Roche silent­ly whisks away its lead $1.7B Ser­agon drug in a Q1 foot­note

Rich Hey­man

Close to three years ago Roche’s Genen­tech team came in and bought out Ser­agon from Rich Hey­man for $725 mil­lion in cash and an­oth­er bil­lion dol­lars in mile­stones, herald­ing the po­ten­tial for se­lec­tive es­tro­gen re­cep­tor de­graders to “one day re­de­fine the stan­dard of care for hor­mone re­cep­tor-pos­i­tive breast can­cer.”

To­day, the phar­ma gi­ant qui­et­ly car­ried the lead drug from that deal out to the curb, not­ing in a foot­note on pro­gram ter­mi­na­tions that it was re­mov­ing the drug GDC-0810 (ARN-810, RG6046) from Phase II.

In re­sponse to a query, Roche says that 0810 is be­ing shelved now so the com­pa­ny can move for­ward with an­oth­er one of Ser­agon’s drugs in the same field that has bet­ter po­ten­tial — and they’re just as in­ter­est­ed in SERDs as ever. Their state­ment:

Genen­tech has de­cid­ed to halt fur­ther clin­i­cal de­vel­op­ment and on­go­ing stud­ies eval­u­at­ing GDC-0810 while we eval­u­ate our strate­gic op­tions for our Se­lec­tive Es­tro­gen Re­cep­tor De­graders (SERDs) pro­gram.
We have learned much about the SERD bi­ol­o­gy with tar­get­ing the es­tro­gen re­cep­tor. Based on cur­rent da­ta, GDC-0927, an­oth­er next-gen­er­a­tion oral SERD, ap­pears to have greater po­ten­tial than GDC-0810 to be a best-in-class SERD mol­e­cule. We have de­cid­ed to move for­ward with GDC-0927 in pa­tients with metasta­t­ic hor­mone re­cep­tor-pos­i­tive/HER2-neg­a­tive breast can­cer build­ing up­on what we have learned in the clin­ic with GDC-0810. In Q1 2015, we ini­ti­at­ed a Phase I dose-es­ca­la­tion tri­al to as­sess the safe­ty, tol­er­a­bil­i­ty, and phar­ma­co­ki­net­ics of GDC-0927 in pa­tients with metasta­t­ic hor­mone re­cep­tor-pos­i­tive/HER-neg­a­tive breast can­cer who have pro­gressed af­ter re­ceiv­ing cur­rent an­ti-hor­mon­al med­i­cines.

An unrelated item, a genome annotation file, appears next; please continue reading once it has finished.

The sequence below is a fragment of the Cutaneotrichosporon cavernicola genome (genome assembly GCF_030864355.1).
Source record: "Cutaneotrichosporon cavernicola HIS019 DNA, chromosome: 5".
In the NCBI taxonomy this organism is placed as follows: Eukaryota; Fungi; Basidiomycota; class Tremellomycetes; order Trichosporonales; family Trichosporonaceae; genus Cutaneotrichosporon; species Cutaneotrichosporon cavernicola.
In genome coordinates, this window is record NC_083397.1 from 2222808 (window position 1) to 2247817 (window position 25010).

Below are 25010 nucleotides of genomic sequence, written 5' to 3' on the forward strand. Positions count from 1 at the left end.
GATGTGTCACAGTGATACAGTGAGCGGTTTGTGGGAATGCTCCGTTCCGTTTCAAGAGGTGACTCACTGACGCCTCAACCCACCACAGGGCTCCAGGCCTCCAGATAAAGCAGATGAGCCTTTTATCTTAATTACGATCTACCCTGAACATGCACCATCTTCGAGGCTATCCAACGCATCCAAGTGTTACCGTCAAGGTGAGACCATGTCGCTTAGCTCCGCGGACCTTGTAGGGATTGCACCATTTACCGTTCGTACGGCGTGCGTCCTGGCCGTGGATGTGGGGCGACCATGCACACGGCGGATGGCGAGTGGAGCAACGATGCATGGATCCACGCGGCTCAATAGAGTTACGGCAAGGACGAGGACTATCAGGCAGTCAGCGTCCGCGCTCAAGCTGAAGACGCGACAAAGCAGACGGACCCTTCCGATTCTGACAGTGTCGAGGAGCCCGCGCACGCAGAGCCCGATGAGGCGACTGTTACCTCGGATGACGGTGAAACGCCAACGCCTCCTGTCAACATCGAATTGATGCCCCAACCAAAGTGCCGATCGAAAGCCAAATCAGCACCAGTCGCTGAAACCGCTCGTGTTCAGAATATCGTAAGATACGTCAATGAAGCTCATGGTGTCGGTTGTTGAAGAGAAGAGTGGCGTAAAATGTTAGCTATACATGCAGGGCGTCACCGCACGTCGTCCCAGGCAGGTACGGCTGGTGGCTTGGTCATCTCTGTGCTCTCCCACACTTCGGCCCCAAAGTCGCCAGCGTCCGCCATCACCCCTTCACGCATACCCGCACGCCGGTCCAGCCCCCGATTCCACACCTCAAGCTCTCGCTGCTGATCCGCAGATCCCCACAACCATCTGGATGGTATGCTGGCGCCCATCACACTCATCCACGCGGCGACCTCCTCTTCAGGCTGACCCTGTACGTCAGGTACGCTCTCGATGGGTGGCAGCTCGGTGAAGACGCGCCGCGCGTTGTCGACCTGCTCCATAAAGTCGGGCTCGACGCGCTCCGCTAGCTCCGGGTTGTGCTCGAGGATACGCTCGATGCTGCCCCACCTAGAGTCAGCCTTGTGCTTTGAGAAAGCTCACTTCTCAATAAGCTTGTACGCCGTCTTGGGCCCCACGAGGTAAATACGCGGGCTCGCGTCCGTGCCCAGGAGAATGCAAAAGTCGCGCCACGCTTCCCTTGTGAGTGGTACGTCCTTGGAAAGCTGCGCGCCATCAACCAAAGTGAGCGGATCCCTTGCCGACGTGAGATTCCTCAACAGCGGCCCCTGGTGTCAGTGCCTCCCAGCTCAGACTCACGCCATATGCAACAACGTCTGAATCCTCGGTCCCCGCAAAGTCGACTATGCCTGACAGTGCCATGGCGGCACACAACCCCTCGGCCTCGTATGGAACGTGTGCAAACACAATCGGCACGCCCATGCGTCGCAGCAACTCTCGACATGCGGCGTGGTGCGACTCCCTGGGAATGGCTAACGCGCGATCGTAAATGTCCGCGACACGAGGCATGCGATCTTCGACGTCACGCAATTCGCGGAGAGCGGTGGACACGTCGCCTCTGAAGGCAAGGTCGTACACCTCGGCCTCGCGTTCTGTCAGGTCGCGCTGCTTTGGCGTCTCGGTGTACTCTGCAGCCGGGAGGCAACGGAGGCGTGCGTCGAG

Genen­tech re­mains com­mit­ted to con­tin­u­ing to in­vest in SERD bi­ol­o­gy and nov­el SERD ther­a­pies. We be­lieve in­ves­ti­ga­tion­al next-gen­er­a­tion oral SERDs could one day re­de­fine the stan­dard of care for hor­mone re­cep­tor-pos­i­tive breast can­cer.

The re­ver­sal marks an un­usu­al set­back for Genen­tech and Roche, which rarely spend that kind of mon­ey on an ex­per­i­men­tal as­set. He­len Thomas, who was then writ­ing Heard on the Street for the Wall Street Jour­nal, found it “dis­con­cert­ing” at the time.

“Rarely in oth­er sec­tors,” she not­ed, “do com­pa­nies shell out vast sums for as­sets that could quite pos­si­bly amount to noth­ing.”

Ser­agon was what was left af­ter J&J came in and bought Aragon — Hey­man’s San Diego biotech cre­at­ed to pur­sue the in­sights of not­ed in­ves­ti­ga­tor Charles Sawyers — in one of its bil­lion-dol­lar buy­outs ($650 mil­lion in cash). Stan­dard ther­a­pies for breast and prostate can­cer are de­signed to block the ef­fect of the hor­mones, act­ing like “glue in the lock” of hor­mone re­cep­tors, then-Aragon CEO Hey­man told me back in 2010. But over time, pa­tients be­come treat­ment re­sis­tant and the ther­a­py can wind up fu­el­ing the can­cer. Hey­man called his lead ther­a­py for prostate can­cer “su­per glue. It tru­ly blocks the re­cep­tor in this re­sis­tant state.”

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BeiGene CEO John Oyler at an Endpoints event in Shanghai, October 2018 (Credit: Endpoints News/PharmCube)

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